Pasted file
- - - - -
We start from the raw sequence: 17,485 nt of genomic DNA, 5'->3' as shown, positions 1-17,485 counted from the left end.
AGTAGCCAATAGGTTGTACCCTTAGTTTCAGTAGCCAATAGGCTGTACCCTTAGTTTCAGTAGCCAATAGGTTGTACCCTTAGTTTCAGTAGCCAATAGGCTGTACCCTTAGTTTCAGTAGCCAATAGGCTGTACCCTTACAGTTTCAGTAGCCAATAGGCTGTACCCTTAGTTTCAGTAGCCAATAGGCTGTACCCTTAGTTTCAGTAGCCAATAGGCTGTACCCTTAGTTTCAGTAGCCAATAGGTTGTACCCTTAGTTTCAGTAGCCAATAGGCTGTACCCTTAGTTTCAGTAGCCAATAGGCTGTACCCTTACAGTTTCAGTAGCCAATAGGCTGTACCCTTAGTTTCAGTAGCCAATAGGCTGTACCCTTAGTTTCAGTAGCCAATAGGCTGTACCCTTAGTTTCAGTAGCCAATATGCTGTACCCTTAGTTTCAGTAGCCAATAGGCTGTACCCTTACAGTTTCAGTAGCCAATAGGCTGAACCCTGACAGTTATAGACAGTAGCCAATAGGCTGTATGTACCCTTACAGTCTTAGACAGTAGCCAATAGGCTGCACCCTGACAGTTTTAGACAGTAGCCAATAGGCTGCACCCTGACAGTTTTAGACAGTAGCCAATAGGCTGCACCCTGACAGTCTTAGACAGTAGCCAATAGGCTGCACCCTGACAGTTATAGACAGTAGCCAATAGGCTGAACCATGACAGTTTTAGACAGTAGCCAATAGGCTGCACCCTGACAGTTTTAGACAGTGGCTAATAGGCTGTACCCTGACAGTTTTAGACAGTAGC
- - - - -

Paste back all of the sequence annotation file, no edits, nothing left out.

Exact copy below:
We start from the raw sequence: 17,485 nt of genomic DNA, 5'->3' as shown, positions 1-17,485 counted from the left end.
AGTAGCCAATAGGTTGTACCCTTAGTTTCAGTAGCCAATAGGCTGTACCCTTAGTTTCAGTAGCCAATAGGTTGTACCCTTAGTTTCAGTAGCCAATAGGCTGTACCCTTAGTTTCAGTAGCCAATAGGCTGTACCCTTACAGTTTCAGTAGCCAATAGGCTGTACCCTTAGTTTCAGTAGCCAATAGGCTGTACCCTTAGTTTCAGTAGCCAATAGGCTGTACCCTTAGTTTCAGTAGCCAATAGGTTGTACCCTTAGTTTCAGTAGCCAATAGGCTGTACCCTTAGTTTCAGTAGCCAATAGGCTGTACCCTTACAGTTTCAGTAGCCAATAGGCTGTACCCTTAGTTTCAGTAGCCAATAGGCTGTACCCTTAGTTTCAGTAGCCAATAGGCTGTACCCTTAGTTTCAGTAGCCAATATGCTGTACCCTTAGTTTCAGTAGCCAATAGGCTGTACCCTTACAGTTTCAGTAGCCAATAGGCTGAACCCTGACAGTTATAGACAGTAGCCAATAGGCTGTATGTACCCTTACAGTCTTAGACAGTAGCCAATAGGCTGCACCCTGACAGTTTTAGACAGTAGCCAATAGGCTGCACCCTGACAGTTTTAGACAGTAGCCAATAGGCTGCACCCTGACAGTCTTAGACAGTAGCCAATAGGCTGCACCCTGACAGTTATAGACAGTAGCCAATAGGCTGAACCATGACAGTTTTAGACAGTAGCCAATAGGCTGCACCCTGACAGTTTTAGACAGTGGCTAATAGGCTGTACCCTGACAGTTTTAGACAGTAGC